Energean’s carbon capture and storage (CCS) project for depleted wells in the Prinos area, in the northern part of the Aegean Sea, has entered the phase of final preparations. The company estimates the project will be put into operation in three years.
The CCS project envisages storing CO2 under Energean’s maritime oil fields in the Prinos basin, located in the Gulf of Kavala in the Aegean Sea, near the island of Thassos. The project envisages the exploitation of depleted wells at the Prinos and Epsilon oil fields. Energean noted that it has exhausted three oil wells in the area since 2009.
The idea is to prepare subsurface geological reservoirs where carbon dioxide captured from industrial emissions will be transported by pipeline or ship.
Carbon is planned to be permanently stored in used and depleted wells, at depths from 1,900 to 4,200 meters. The storage volume is estimated at 93.4 cubic kilometers.
Energean selected United States–based company Halliburton to produce a feasibility study. A project presentation will be held in April, and it was announced the system could be put into operation within three years.
The Prinos concession can receive overall emissions from the Greek manufacturing sector for 10 years, starting from 2025, the oil company said. Energean, which originated in Greece, is headquartered in London.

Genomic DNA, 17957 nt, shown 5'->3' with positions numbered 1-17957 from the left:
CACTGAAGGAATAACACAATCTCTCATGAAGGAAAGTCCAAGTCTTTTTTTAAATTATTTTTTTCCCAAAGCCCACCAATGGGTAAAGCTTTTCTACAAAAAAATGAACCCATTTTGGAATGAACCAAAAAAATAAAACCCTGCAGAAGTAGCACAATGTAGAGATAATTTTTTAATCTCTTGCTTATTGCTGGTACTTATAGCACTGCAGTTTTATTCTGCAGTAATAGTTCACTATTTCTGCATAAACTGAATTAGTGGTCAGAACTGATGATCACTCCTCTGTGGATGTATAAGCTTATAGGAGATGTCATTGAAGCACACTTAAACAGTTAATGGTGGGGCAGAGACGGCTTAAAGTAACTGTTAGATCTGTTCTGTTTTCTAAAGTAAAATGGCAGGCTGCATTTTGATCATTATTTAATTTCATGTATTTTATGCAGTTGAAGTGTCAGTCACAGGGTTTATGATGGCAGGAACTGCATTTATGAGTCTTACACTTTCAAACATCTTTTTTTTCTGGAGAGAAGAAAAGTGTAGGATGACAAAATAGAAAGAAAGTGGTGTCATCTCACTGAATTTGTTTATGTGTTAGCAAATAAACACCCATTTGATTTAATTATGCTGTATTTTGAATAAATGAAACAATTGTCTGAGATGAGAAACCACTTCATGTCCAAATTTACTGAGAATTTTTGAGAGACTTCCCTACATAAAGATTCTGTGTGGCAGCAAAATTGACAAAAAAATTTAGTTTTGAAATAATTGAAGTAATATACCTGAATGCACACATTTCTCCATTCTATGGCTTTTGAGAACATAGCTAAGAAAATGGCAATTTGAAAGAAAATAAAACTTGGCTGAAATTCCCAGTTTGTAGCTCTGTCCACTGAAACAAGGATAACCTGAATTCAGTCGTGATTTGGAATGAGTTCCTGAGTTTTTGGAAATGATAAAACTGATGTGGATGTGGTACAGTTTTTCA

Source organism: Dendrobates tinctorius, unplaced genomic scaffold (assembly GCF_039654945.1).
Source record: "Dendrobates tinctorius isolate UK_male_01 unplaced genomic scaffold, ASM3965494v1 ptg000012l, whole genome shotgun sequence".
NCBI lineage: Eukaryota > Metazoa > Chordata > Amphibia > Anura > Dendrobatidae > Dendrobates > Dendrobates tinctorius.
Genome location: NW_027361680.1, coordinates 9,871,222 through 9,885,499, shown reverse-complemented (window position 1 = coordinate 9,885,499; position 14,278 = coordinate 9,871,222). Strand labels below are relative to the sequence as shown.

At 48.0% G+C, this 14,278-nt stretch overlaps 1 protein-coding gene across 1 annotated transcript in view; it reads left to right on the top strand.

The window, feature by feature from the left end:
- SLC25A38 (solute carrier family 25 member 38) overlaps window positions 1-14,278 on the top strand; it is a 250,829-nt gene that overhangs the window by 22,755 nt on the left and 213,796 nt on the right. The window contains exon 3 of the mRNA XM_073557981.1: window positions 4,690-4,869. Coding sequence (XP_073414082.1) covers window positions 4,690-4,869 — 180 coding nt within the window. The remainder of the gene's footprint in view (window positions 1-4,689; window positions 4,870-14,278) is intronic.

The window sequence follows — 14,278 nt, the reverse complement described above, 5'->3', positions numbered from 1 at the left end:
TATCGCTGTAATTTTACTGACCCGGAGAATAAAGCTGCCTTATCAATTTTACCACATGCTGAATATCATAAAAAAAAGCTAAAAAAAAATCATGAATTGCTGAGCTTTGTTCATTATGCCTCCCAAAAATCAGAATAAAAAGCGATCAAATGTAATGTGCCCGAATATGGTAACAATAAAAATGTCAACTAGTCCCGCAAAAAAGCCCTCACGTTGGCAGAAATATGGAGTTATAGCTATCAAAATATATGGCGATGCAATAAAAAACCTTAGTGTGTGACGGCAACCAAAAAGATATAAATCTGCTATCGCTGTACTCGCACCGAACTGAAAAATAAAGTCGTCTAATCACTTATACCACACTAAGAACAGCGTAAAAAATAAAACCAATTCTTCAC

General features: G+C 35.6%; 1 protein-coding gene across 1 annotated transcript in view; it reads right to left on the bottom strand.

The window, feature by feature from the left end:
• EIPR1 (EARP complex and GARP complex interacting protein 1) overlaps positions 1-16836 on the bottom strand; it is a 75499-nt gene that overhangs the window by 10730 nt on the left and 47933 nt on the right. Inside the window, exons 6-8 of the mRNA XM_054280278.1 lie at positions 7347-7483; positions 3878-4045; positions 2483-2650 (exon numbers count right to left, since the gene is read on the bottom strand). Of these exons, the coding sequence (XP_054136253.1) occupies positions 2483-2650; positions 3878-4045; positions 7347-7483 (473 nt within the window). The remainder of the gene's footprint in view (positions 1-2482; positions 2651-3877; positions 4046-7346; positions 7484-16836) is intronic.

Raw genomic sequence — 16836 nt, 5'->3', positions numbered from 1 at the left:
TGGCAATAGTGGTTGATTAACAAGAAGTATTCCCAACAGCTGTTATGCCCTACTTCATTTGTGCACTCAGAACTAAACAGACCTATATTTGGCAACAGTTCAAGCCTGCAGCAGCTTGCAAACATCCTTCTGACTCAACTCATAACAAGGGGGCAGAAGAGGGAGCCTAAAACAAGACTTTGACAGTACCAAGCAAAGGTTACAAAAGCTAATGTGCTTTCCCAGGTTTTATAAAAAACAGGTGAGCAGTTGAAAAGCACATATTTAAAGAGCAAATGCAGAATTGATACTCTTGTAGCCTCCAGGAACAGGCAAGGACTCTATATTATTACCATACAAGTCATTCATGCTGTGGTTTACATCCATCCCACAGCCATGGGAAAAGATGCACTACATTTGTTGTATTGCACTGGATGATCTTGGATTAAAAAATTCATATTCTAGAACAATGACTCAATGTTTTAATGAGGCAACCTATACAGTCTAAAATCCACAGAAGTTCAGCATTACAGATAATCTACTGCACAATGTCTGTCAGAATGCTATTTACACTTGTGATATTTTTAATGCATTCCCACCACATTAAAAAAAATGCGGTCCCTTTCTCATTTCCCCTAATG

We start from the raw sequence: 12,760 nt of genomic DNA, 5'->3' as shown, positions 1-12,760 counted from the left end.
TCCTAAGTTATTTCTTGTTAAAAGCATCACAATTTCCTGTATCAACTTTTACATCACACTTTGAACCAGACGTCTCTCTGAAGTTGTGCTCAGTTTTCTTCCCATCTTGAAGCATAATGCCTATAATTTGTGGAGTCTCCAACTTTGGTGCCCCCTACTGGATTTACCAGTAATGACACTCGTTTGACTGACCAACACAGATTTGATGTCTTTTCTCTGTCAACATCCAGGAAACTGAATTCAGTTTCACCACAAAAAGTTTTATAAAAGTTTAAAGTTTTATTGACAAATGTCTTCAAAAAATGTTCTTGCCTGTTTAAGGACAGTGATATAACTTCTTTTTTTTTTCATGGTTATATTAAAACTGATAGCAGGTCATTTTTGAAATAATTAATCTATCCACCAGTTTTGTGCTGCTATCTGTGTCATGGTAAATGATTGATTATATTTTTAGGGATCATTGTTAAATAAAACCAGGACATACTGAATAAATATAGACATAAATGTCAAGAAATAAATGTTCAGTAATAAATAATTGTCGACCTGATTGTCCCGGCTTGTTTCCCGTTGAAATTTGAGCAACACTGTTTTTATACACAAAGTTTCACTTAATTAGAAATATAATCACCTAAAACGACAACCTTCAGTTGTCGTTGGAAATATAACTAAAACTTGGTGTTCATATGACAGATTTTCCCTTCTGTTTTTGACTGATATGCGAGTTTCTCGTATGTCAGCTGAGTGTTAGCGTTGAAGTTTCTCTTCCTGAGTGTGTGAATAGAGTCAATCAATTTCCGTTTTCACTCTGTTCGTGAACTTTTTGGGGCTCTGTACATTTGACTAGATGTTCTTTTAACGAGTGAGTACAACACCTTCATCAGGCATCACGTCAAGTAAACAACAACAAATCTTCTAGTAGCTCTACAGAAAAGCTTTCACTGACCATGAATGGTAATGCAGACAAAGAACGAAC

The CCS project will be supported by EU funds
Oil companies are turning towards CCS technologies to achieve carbon neutrality. On the other hand, critics argue such solutions are inefficient and that CCS is an excuse for the fossil industry to exploit oil and gas further.
Nevertheless, the project in Prinos was included in the National Recovery and Resilience Plan Greece 2.0 for grants and cheap loans. The company has also submitted an application to the European Union’s Innovation Fund.
Energean signed a memorandum of understanding last month with Shell Egypt on cooperation in the decarbonization and energy transition of Egypt. The company announced it would contribute to the efforts using the experience from the project in Prinos.
According to Energean, the main challenge of CCS technology is to achieve the ability to connect sizeable carbon dioxide emitters with appropriate geological structures.